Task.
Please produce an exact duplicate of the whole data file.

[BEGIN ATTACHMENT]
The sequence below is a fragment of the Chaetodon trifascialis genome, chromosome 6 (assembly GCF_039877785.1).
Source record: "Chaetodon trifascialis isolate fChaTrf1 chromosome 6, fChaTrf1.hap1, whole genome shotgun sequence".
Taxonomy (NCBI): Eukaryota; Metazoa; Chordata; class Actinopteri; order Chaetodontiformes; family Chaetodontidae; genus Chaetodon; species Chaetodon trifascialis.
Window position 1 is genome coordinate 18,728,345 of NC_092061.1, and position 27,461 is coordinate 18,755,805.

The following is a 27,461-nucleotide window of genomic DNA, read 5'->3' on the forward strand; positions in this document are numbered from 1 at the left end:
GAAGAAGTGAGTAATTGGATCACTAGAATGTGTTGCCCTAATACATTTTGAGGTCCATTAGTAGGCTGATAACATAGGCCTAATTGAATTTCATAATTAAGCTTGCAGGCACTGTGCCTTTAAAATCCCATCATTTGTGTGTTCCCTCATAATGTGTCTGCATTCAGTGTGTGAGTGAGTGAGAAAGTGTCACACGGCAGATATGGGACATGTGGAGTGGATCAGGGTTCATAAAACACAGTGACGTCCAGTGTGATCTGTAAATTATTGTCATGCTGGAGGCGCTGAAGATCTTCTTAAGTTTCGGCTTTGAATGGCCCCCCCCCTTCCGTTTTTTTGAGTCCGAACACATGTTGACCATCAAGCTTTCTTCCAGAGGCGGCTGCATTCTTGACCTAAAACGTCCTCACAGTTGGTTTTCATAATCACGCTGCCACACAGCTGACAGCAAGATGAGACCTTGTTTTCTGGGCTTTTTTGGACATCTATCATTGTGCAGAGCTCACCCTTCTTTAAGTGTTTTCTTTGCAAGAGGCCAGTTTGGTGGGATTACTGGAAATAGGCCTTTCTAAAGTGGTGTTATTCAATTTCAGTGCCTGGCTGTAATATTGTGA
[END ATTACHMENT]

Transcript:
The sequence below is a fragment of the Chaetodon trifascialis genome, chromosome 6 (assembly GCF_039877785.1).
Source record: "Chaetodon trifascialis isolate fChaTrf1 chromosome 6, fChaTrf1.hap1, whole genome shotgun sequence".
Taxonomy (NCBI): Eukaryota; Metazoa; Chordata; class Actinopteri; order Chaetodontiformes; family Chaetodontidae; genus Chaetodon; species Chaetodon trifascialis.
Window position 1 is genome coordinate 18,728,345 of NC_092061.1, and position 27,461 is coordinate 18,755,805.

The following is a 27,461-nucleotide window of genomic DNA, read 5'->3' on the forward strand; positions in this document are numbered from 1 at the left end:
GAAGAAGTGAGTAATTGGATCACTAGAATGTGTTGCCCTAATACATTTTGAGGTCCATTAGTAGGCTGATAACATAGGCCTAATTGAATTTCATAATTAAGCTTGCAGGCACTGTGCCTTTAAAATCCCATCATTTGTGTGTTCCCTCATAATGTGTCTGCATTCAGTGTGTGAGTGAGTGAGAAAGTGTCACACGGCAGATATGGGACATGTGGAGTGGATCAGGGTTCATAAAACACAGTGACGTCCAGTGTGATCTGTAAATTATTGTCATGCTGGAGGCGCTGAAGATCTTCTTAAGTTTCGGCTTTGAATGGCCCCCCCCCTTCCGTTTTTTTGAGTCCGAACACATGTTGACCATCAAGCTTTCTTCCAGAGGCGGCTGCATTCTTGACCTAAAACGTCCTCACAGTTGGTTTTCATAATCACGCTGCCACACAGCTGACAGCAAGATGAGACCTTGTTTTCTGGGCTTTTTTGGACATCTATCATTGTGCAGAGCTCACCCTTCTTTAAGTGTTTTCTTTGCAAGAGGCCAGTTTGGTGGGATTACTGGAAATAGGCCTTTCTAAAGTGGTGTTATTCAATTTCAGTGCCTGGCTGTAATATTGTGA